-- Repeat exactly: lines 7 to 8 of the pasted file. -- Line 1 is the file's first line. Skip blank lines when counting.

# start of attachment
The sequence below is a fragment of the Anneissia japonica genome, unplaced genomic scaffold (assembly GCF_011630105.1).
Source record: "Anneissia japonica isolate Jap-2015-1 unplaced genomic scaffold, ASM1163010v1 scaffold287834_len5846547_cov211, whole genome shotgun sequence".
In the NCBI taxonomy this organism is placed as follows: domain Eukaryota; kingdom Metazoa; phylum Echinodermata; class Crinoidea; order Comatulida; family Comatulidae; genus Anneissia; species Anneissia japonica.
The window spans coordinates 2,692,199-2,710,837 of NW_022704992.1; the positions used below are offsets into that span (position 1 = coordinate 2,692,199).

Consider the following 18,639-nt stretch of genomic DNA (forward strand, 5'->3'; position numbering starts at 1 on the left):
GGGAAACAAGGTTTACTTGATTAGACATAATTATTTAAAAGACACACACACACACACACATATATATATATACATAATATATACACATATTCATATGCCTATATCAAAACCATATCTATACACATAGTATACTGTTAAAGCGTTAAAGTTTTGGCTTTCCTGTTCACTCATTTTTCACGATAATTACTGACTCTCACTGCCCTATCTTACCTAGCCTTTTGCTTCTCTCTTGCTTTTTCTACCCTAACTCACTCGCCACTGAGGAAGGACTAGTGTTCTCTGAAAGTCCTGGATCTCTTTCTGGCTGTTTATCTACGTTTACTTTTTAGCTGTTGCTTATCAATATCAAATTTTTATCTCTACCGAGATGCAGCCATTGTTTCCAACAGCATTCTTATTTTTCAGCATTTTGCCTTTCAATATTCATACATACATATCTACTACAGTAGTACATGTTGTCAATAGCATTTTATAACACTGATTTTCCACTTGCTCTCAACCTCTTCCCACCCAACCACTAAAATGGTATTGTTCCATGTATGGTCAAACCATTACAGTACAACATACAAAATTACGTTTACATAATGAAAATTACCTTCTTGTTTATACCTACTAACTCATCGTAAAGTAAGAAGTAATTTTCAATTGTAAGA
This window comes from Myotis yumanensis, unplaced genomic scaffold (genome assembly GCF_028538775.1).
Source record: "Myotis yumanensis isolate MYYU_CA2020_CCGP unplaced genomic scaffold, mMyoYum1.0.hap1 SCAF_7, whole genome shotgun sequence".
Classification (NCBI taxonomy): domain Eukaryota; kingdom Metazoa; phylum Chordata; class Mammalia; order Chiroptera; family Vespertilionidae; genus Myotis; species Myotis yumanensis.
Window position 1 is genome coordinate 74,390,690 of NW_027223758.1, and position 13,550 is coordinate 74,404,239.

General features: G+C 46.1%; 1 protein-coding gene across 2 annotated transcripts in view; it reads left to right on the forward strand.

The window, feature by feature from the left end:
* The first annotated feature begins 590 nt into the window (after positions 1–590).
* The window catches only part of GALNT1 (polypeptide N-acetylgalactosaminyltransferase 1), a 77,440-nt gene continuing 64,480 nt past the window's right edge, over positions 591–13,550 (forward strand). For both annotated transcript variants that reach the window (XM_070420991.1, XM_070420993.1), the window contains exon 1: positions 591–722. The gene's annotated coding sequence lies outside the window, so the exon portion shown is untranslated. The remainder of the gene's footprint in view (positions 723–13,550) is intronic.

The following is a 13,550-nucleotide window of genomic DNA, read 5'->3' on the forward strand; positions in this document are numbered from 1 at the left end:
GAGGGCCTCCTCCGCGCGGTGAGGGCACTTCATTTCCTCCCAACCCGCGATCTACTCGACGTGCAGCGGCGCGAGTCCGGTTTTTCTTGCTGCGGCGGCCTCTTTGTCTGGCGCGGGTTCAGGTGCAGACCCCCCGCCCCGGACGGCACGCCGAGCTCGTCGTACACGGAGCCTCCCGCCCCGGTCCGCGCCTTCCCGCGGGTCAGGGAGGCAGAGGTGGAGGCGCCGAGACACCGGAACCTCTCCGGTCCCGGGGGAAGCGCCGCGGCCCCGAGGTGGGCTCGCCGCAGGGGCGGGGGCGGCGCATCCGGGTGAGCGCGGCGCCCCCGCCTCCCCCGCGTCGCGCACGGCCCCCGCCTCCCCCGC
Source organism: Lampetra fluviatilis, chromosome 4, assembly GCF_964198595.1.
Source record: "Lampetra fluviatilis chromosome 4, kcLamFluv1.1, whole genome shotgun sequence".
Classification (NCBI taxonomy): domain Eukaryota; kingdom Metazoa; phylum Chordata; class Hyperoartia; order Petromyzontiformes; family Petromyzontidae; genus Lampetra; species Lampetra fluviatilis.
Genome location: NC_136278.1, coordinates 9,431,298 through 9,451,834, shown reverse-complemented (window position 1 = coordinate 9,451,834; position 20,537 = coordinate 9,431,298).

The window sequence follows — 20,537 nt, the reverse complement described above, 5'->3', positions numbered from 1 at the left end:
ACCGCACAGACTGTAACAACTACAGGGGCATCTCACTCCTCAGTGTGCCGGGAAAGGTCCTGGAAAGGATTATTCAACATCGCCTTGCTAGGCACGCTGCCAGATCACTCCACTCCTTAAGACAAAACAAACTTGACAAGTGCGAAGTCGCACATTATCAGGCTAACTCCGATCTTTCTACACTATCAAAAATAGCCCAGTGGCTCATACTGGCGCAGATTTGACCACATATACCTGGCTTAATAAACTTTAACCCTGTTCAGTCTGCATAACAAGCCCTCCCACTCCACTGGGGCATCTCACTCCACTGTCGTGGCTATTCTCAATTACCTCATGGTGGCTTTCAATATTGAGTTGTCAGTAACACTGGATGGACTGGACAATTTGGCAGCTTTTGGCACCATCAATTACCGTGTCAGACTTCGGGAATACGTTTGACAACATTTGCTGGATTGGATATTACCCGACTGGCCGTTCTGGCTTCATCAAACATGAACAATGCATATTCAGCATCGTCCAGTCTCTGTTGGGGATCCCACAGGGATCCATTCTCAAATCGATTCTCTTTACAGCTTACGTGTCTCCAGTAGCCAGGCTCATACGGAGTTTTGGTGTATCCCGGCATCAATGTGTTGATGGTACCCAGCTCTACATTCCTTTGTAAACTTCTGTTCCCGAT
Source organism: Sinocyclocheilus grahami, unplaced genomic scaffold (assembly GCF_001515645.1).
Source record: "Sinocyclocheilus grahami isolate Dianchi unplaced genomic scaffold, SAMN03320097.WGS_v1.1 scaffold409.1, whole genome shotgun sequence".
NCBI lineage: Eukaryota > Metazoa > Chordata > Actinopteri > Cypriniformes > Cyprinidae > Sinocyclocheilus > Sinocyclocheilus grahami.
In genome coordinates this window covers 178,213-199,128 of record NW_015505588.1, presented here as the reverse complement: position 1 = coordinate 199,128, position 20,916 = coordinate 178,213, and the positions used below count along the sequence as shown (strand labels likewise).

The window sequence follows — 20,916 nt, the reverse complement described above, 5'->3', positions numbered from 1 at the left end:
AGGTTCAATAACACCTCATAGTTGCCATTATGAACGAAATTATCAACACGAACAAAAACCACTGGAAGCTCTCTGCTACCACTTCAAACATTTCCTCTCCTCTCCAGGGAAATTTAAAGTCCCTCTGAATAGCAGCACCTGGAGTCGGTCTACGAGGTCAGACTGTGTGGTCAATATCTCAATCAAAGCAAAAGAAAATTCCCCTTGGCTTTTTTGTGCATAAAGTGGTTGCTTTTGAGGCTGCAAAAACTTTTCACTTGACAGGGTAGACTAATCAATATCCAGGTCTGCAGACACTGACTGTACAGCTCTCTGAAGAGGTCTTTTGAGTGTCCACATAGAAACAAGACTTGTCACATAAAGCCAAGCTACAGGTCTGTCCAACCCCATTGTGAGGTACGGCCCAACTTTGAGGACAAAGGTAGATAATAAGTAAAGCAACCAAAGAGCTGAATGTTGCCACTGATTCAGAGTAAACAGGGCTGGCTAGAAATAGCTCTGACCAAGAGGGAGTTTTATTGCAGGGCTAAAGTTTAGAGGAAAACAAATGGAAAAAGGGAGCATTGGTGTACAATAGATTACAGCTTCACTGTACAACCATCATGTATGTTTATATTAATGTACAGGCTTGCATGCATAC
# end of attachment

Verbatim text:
This window comes from Myotis yumanensis, unplaced genomic scaffold (genome assembly GCF_028538775.1).
Source record: "Myotis yumanensis isolate MYYU_CA2020_CCGP unplaced genomic scaffold, mMyoYum1.0.hap1 SCAF_7, whole genome shotgun sequence".